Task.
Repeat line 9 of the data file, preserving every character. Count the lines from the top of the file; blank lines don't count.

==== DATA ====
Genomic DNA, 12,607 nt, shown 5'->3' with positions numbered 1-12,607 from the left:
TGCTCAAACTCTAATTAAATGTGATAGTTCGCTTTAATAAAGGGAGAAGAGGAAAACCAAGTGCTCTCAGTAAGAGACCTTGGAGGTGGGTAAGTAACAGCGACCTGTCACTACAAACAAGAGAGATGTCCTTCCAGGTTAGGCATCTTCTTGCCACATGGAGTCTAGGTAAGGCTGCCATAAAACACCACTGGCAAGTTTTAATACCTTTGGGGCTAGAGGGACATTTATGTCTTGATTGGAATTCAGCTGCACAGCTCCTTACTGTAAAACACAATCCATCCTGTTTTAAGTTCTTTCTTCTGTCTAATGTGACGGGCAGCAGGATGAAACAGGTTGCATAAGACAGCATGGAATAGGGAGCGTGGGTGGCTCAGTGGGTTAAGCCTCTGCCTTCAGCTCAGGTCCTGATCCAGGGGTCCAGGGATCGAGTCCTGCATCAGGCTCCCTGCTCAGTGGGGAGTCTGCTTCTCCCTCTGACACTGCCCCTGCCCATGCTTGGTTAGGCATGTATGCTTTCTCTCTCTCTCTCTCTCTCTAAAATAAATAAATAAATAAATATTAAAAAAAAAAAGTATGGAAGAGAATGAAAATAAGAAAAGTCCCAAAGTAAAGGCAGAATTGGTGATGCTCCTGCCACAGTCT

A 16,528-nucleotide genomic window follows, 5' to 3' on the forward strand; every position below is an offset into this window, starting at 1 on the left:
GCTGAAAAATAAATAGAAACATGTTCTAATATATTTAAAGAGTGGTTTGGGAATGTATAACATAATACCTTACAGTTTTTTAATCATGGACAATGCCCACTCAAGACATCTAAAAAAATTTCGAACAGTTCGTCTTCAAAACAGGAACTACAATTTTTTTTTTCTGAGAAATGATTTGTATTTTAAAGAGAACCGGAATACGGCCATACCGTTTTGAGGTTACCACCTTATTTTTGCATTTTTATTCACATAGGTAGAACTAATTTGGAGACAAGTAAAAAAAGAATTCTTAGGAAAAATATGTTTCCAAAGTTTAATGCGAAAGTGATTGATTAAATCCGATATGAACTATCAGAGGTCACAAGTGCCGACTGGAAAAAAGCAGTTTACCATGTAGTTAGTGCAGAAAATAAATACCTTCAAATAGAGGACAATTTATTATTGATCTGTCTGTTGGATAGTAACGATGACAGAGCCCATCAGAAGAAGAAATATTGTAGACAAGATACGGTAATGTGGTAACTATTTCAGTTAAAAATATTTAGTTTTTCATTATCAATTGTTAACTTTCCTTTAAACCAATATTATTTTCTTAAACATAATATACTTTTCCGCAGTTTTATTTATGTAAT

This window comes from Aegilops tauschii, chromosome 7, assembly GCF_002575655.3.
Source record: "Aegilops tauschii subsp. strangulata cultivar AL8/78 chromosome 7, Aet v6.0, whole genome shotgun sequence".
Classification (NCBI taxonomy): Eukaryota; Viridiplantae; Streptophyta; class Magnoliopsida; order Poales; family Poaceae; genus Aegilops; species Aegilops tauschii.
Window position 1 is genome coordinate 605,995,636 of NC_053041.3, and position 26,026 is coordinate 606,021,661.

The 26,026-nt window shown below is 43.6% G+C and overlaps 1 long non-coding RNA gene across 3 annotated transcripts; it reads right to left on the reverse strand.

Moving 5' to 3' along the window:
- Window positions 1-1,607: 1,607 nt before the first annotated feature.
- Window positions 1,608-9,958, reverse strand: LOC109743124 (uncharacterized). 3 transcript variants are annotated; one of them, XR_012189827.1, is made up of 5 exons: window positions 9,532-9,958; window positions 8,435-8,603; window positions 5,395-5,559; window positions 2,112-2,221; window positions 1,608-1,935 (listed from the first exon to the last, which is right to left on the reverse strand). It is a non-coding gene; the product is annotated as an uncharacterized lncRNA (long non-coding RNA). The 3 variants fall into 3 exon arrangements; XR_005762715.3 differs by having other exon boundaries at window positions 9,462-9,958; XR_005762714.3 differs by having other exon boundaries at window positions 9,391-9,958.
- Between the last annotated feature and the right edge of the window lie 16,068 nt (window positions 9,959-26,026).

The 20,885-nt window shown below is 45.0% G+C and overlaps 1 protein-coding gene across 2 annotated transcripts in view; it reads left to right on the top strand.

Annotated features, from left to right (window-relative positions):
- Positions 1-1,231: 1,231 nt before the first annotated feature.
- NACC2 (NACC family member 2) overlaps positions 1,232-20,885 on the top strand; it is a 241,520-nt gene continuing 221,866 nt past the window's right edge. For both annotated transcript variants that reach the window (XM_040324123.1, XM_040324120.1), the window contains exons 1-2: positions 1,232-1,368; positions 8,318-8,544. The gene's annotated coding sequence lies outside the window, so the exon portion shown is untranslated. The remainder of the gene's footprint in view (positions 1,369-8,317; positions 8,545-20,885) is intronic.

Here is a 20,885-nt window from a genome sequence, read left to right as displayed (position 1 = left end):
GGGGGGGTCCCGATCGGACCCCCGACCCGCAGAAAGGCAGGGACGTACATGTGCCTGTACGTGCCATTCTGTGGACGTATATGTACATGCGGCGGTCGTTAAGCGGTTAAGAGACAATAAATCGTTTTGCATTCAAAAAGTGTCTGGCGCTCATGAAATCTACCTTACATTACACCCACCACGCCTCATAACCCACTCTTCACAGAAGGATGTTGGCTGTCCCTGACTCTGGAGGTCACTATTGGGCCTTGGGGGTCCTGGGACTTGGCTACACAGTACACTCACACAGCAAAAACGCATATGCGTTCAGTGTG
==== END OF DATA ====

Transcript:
The 26,026-nt window shown below is 43.6% G+C and overlaps 1 long non-coding RNA gene across 3 annotated transcripts; it reads right to left on the reverse strand.